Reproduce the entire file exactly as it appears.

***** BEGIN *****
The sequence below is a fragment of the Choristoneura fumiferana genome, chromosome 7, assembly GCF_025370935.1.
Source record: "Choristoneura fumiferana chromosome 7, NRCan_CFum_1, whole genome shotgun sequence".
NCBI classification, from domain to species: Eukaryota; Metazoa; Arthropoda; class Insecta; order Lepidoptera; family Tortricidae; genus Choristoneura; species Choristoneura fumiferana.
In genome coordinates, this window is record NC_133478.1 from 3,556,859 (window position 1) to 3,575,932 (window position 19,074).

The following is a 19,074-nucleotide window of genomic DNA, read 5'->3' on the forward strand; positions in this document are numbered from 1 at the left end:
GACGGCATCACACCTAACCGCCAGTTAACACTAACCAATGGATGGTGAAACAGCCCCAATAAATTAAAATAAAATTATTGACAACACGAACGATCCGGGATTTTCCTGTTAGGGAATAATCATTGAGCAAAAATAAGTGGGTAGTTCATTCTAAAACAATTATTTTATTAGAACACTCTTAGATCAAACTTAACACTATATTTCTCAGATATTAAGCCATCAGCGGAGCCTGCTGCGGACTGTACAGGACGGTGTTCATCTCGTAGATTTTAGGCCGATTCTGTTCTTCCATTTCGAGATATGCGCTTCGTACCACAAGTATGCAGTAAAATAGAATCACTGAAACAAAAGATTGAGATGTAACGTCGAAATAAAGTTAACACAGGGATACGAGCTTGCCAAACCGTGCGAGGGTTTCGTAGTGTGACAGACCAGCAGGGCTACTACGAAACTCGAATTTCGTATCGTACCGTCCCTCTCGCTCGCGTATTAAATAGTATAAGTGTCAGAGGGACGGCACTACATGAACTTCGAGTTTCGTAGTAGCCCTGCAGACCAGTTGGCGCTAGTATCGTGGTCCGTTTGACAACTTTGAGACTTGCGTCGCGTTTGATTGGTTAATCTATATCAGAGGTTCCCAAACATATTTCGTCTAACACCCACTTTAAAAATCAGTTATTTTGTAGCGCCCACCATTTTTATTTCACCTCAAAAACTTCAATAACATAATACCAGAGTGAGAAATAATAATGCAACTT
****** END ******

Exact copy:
The sequence below is a fragment of the Choristoneura fumiferana genome, chromosome 7, assembly GCF_025370935.1.
Source record: "Choristoneura fumiferana chromosome 7, NRCan_CFum_1, whole genome shotgun sequence".
NCBI classification, from domain to species: Eukaryota; Metazoa; Arthropoda; class Insecta; order Lepidoptera; family Tortricidae; genus Choristoneura; species Choristoneura fumiferana.
In genome coordinates, this window is record NC_133478.1 from 3,556,859 (window position 1) to 3,575,932 (window position 19,074).

The following is a 19,074-nucleotide window of genomic DNA, read 5'->3' on the forward strand; positions in this document are numbered from 1 at the left end:
GACGGCATCACACCTAACCGCCAGTTAACACTAACCAATGGATGGTGAAACAGCCCCAATAAATTAAAATAAAATTATTGACAACACGAACGATCCGGGATTTTCCTGTTAGGGAATAATCATTGAGCAAAAATAAGTGGGTAGTTCATTCTAAAACAATTATTTTATTAGAACACTCTTAGATCAAACTTAACACTATATTTCTCAGATATTAAGCCATCAGCGGAGCCTGCTGCGGACTGTACAGGACGGTGTTCATCTCGTAGATTTTAGGCCGATTCTGTTCTTCCATTTCGAGATATGCGCTTCGTACCACAAGTATGCAGTAAAATAGAATCACTGAAACAAAAGATTGAGATGTAACGTCGAAATAAAGTTAACACAGGGATACGAGCTTGCCAAACCGTGCGAGGGTTTCGTAGTGTGACAGACCAGCAGGGCTACTACGAAACTCGAATTTCGTATCGTACCGTCCCTCTCGCTCGCGTATTAAATAGTATAAGTGTCAGAGGGACGGCACTACATGAACTTCGAGTTTCGTAGTAGCCCTGCAGACCAGTTGGCGCTAGTATCGTGGTCCGTTTGACAACTTTGAGACTTGCGTCGCGTTTGATTGGTTAATCTATATCAGAGGTTCCCAAACATATTTCGTCTAACACCCACTTTAAAAATCAGTTATTTTGTAGCGCCCACCATTTTTATTTCACCTCAAAAACTTCAATAACATAATACCAGAGTGAGAAATAATAATGCAACTT